The panel would consist of four members appointed by the mayor, the City Council and the Cultural Heritage Commission and a fifth chosen by the four. The ordinance requires that it include representatives from real estate and construction as well as an architect.
Opponents say they resent being swept under the association's regulatory umbrella, which they claim will make home improvements too costly for the area's low- and middle-income residents. The group of residents asking that lower Mt. Washington and Montecito Heights be excluded has suggested waiving application fees for some work and breaking the area into smaller zones to increase the level of local representation in the neighborhood review process.
"For a lot of people here, it's really scary that they're not going to be able to improve their houses the way they want, that they'll get caught in a bureaucracy," said Virginia Johannessen, one vocal opponent.
Acknowledging the potential for controversy, a spokesman said City Councilman Richard Alatorre, who represents part of the neighborhood, favors the idea of a Highland Park zone, but will await public comment before committing to its exact boundaries.
Officials at the 20-year-old Heritage Square Museum, a collection of eight 19th-Century buildings that have been moved to a 10-acre site east of the Pasadena Freeway near Avenue 43, worry that the historic preservation zone would hinder efforts to import and restore old buildings, which are already regulated as historic structures.
Executive director Barry Herlihy said that while he supports the historic preservation designation for the area, it makes no sense to apply the neighborhood's preservation standards to buildings that, though historic, were not built there in the first place.
"They really have no business trying to regulate what we're trying to do or how we're trying to do it," Herlihy said.
Jerome Selmer, executive director of the Southwest Museum, said the Cultural Heritage Commission's recommendation will complicate the impending decision by museum officials whether to enlarge the facility at its current home of 78 years or relocate to a new, bigger site. A consultant hired by the museum recently recommended finding a new home but did not recommend a site.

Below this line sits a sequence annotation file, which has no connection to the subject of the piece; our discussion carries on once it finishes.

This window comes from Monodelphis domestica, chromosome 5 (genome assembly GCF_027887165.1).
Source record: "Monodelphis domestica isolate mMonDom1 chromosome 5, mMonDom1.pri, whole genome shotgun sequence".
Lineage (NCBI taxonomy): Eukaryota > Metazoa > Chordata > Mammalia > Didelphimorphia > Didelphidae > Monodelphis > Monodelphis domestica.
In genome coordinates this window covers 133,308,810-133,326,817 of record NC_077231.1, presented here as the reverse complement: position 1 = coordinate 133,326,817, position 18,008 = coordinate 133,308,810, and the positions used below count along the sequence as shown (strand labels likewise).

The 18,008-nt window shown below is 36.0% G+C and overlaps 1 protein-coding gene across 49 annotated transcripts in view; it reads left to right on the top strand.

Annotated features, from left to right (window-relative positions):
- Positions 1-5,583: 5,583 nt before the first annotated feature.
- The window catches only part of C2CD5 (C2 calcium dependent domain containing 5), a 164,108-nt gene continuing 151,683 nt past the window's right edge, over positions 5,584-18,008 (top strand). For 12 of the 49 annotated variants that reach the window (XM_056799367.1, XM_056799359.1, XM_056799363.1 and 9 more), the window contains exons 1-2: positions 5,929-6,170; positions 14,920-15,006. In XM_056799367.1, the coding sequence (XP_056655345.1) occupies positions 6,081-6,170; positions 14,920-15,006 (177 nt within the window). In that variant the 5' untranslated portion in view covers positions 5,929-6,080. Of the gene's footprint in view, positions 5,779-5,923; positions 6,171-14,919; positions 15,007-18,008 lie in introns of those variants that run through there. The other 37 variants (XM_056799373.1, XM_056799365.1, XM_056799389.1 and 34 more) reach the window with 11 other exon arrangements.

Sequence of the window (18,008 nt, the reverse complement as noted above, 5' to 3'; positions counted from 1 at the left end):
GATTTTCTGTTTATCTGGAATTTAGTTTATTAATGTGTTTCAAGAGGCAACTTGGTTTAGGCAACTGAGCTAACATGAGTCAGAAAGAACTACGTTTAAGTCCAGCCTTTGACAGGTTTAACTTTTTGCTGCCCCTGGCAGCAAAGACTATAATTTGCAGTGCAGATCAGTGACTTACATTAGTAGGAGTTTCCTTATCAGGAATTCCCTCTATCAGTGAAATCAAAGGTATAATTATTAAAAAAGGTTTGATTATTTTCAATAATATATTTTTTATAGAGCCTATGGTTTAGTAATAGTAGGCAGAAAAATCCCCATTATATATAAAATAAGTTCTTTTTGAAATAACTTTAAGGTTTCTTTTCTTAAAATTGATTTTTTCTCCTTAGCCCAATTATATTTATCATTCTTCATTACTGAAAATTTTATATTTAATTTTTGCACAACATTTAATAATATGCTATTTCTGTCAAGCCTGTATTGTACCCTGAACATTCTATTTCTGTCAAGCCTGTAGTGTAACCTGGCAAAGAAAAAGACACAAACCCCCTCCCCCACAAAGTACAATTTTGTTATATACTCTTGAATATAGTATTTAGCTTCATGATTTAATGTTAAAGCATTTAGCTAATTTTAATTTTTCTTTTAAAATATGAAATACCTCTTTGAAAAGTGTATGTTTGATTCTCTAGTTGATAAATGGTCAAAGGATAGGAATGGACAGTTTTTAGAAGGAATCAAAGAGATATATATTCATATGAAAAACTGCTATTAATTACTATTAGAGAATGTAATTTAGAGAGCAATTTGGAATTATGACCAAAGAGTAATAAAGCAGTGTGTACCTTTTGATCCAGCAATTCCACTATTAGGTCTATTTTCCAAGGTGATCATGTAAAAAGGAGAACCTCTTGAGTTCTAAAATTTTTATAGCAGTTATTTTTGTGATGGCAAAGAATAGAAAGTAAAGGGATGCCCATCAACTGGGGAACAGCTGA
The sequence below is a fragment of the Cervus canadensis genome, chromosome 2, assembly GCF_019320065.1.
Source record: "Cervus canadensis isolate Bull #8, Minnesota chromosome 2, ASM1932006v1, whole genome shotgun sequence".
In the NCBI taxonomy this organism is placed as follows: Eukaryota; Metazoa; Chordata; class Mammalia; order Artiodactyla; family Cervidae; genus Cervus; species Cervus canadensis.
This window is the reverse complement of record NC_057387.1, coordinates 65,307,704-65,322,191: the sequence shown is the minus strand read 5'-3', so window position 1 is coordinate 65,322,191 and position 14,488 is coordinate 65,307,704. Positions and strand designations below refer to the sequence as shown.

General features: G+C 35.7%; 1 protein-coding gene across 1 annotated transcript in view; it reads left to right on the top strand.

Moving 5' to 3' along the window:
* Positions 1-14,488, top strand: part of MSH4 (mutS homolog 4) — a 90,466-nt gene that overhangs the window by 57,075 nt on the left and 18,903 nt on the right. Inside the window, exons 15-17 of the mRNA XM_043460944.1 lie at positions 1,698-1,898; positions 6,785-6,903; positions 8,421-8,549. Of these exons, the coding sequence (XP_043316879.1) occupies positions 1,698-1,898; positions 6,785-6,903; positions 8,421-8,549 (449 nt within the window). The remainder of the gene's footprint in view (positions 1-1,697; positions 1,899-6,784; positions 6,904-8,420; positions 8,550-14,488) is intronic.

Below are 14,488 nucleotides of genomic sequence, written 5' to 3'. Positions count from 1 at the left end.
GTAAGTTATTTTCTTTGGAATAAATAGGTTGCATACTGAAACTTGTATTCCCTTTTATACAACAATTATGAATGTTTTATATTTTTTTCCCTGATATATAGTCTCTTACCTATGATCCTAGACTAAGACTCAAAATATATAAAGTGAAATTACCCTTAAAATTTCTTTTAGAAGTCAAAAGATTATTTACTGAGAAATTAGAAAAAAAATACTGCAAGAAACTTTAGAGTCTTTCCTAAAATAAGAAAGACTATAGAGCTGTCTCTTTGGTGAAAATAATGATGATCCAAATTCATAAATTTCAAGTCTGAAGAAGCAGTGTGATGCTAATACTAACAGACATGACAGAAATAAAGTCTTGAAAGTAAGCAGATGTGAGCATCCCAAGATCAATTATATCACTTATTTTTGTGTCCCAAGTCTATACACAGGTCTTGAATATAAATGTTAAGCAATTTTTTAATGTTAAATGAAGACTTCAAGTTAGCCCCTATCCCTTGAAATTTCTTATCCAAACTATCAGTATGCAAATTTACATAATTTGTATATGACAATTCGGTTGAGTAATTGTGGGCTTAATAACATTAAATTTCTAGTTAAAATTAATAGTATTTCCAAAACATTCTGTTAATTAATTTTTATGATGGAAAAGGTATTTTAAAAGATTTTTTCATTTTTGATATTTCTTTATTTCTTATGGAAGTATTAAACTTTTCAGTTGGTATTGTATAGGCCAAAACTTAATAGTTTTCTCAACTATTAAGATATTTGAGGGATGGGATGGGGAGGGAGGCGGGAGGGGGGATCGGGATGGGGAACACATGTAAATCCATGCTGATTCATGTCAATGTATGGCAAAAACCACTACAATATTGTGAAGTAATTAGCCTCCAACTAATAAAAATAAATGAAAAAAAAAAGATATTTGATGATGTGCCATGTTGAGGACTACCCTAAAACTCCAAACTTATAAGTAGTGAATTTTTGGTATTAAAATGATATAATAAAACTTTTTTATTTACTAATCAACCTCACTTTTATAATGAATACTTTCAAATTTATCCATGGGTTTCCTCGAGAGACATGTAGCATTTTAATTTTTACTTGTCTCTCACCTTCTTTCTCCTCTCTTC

Because the museum is a city cultural landmark, any changes it plans already are reviewed by the Cultural Heritage Commission. Selmer said museum officials do not want to face yet another approval process for proposed redevelopment of the museum, whose crowded quarters hold one of the world's greatest collections of American Indian artifacts.
A leader of Save Our Southwest Museum, a neighborhood-based group that wants the museum to stay, criticized the museum's opposition to being included in the zone as "ludicrous."
"It's baloney that they think it's going to affect their decision to stay," said Richard Barron, an architect who is SOS's representative on the museum's planning committee. He said the museum is too important not to receive heightened resident scrutiny of any redevelopment plans, even without the historic preservation zone review.
The museums lend credibility to the proposed zone, say supporters of the plan. The Cultural Heritage Commission agreed, but noted that if they suffered unspecified "problems" from the zone, they could be removed.
The Los Angeles Cultural Heritage Commission has recommended creation of the city's largest Historic Preservation Overlay Zone covering 3,800 structures in Highland Park, of which 1,500 are deemed to have historic value. The area's irregular boundaries, which in many instances follow lot lines between streets, are roughly represented below. If the zone is approved, alterations to any structures would require approval by a local review committee.